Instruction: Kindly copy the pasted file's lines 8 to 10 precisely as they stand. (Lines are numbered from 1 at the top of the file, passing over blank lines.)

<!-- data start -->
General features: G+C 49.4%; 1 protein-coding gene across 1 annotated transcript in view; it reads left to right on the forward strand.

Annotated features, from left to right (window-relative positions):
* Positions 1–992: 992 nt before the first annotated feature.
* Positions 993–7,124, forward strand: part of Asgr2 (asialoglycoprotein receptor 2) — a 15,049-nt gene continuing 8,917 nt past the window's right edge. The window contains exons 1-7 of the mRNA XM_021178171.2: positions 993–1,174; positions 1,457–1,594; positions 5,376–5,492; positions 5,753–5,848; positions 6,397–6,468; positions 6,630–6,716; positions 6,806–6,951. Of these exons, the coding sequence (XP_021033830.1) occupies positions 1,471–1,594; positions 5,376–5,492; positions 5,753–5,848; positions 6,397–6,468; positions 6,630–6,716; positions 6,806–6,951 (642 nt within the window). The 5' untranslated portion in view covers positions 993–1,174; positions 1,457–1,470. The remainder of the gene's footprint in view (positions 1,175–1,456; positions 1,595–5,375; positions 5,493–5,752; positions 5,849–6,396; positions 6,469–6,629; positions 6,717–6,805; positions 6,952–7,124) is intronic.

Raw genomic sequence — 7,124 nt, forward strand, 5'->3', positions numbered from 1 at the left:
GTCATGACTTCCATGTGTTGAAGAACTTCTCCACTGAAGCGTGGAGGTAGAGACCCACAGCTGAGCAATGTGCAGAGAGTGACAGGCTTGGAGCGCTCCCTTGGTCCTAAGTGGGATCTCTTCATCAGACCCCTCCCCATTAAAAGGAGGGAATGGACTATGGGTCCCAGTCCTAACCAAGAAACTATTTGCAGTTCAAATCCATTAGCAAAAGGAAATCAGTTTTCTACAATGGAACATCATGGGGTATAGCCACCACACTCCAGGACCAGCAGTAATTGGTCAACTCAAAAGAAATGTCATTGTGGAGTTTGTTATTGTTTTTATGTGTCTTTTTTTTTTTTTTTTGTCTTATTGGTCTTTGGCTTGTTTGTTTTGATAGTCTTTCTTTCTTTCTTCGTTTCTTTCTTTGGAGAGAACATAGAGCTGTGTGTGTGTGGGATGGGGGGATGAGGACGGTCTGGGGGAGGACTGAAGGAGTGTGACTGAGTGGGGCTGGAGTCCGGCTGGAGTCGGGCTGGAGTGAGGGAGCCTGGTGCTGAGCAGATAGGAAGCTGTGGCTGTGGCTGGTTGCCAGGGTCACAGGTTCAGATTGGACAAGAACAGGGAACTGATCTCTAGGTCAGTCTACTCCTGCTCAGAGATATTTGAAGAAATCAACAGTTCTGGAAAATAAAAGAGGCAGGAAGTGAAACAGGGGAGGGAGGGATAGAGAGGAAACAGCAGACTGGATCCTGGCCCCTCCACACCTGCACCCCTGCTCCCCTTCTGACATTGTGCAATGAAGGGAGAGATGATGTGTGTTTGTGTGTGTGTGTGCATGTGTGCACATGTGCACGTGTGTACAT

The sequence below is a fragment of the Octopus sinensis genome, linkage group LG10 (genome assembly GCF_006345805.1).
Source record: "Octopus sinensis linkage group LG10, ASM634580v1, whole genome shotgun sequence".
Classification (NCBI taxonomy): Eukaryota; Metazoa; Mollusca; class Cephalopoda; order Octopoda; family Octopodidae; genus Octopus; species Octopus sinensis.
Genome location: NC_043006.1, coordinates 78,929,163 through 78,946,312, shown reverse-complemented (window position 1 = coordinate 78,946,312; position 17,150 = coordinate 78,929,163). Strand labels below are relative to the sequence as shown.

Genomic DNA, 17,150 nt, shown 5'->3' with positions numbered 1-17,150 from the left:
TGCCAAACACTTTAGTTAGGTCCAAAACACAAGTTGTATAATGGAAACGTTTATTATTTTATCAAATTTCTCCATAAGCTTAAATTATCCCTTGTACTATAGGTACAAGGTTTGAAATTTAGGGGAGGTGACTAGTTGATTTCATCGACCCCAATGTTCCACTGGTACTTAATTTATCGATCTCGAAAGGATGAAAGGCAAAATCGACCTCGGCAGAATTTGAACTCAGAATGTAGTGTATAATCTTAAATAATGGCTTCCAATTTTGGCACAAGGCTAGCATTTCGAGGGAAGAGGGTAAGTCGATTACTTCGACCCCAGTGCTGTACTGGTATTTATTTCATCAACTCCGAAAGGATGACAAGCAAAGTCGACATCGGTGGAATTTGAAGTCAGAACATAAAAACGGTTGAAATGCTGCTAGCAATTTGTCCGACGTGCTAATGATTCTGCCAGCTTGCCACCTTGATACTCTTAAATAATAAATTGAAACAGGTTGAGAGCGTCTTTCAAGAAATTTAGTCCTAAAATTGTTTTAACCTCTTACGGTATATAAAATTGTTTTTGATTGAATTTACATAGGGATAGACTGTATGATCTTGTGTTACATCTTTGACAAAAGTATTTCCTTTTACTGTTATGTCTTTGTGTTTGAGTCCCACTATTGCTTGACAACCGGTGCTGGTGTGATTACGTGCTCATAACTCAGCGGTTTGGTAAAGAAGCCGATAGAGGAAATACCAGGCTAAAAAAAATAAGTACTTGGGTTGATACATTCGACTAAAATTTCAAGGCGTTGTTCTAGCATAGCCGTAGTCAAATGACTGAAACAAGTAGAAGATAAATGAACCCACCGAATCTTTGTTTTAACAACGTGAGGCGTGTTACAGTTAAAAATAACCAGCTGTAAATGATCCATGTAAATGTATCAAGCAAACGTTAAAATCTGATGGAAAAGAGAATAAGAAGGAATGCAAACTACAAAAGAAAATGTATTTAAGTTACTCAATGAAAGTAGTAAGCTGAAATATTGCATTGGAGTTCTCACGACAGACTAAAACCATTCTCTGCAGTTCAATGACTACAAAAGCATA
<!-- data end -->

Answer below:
Source record: "Octopus sinensis linkage group LG10, ASM634580v1, whole genome shotgun sequence".
Classification (NCBI taxonomy): Eukaryota; Metazoa; Mollusca; class Cephalopoda; order Octopoda; family Octopodidae; genus Octopus; species Octopus sinensis.
Genome location: NC_043006.1, coordinates 78,929,163 through 78,946,312, shown reverse-complemented (window position 1 = coordinate 78,946,312; position 17,150 = coordinate 78,929,163). Strand labels below are relative to the sequence as shown.